A Children's Fantasy Book By George MacDonald - illustrated version.

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THE MATTOCK.                              125
neglected. The mortar had vanished from between the stones, and it was half filled with a heap of all sorts of rubbish, beaten down in the middle, but looser at the sides; it sloped from the door to the foot of the opposite wall: evidently for a long time the vault had been left open, and every sort of refuse thrown into it. A single minute served for the survey, so little was there to note.
Meantime, down in the angle between the back wall and the base of the heap Lina was scratching furiously with all the eighteen great strong claws of her mighty feet.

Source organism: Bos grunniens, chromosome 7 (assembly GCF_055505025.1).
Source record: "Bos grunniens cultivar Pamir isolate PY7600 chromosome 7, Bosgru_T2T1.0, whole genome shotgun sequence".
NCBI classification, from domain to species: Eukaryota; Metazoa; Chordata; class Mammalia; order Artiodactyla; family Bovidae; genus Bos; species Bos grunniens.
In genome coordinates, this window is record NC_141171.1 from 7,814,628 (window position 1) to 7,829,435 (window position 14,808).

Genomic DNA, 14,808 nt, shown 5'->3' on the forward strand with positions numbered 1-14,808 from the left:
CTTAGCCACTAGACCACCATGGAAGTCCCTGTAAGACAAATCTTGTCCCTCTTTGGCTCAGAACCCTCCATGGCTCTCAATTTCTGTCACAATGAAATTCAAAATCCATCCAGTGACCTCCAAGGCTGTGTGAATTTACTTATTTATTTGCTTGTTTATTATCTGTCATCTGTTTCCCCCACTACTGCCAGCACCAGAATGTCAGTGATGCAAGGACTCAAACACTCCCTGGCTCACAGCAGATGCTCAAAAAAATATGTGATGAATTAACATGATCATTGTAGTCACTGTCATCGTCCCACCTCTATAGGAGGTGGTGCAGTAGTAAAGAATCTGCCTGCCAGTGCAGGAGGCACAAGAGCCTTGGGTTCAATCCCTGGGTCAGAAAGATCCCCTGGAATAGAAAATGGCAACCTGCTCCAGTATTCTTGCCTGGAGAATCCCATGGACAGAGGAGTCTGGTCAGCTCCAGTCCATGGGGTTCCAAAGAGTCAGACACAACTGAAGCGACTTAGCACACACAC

"Ah, ha!" said Curdie to himself, catching sight of her, "if only they will leave us long enough to our­selves !"
With that he ran to the- door, to see if there was any fastening on the inside. There was none : in all its long history it never had had one. But a few blows of the right sort, now from the one, now from the other end of his mattock, were as good as any bolt, for they so ruined the lock that no key could ever turn in it again. Those who heard them fancied he was trying to get out, and laughed spitefully. As soon as he had done, he extin­guished his candle, and went down to Lina.
She had reached the hard rock which formed the floor of the dungeon, and was now clearing away the earth a little wider. Presently she looked up in his face and whined,
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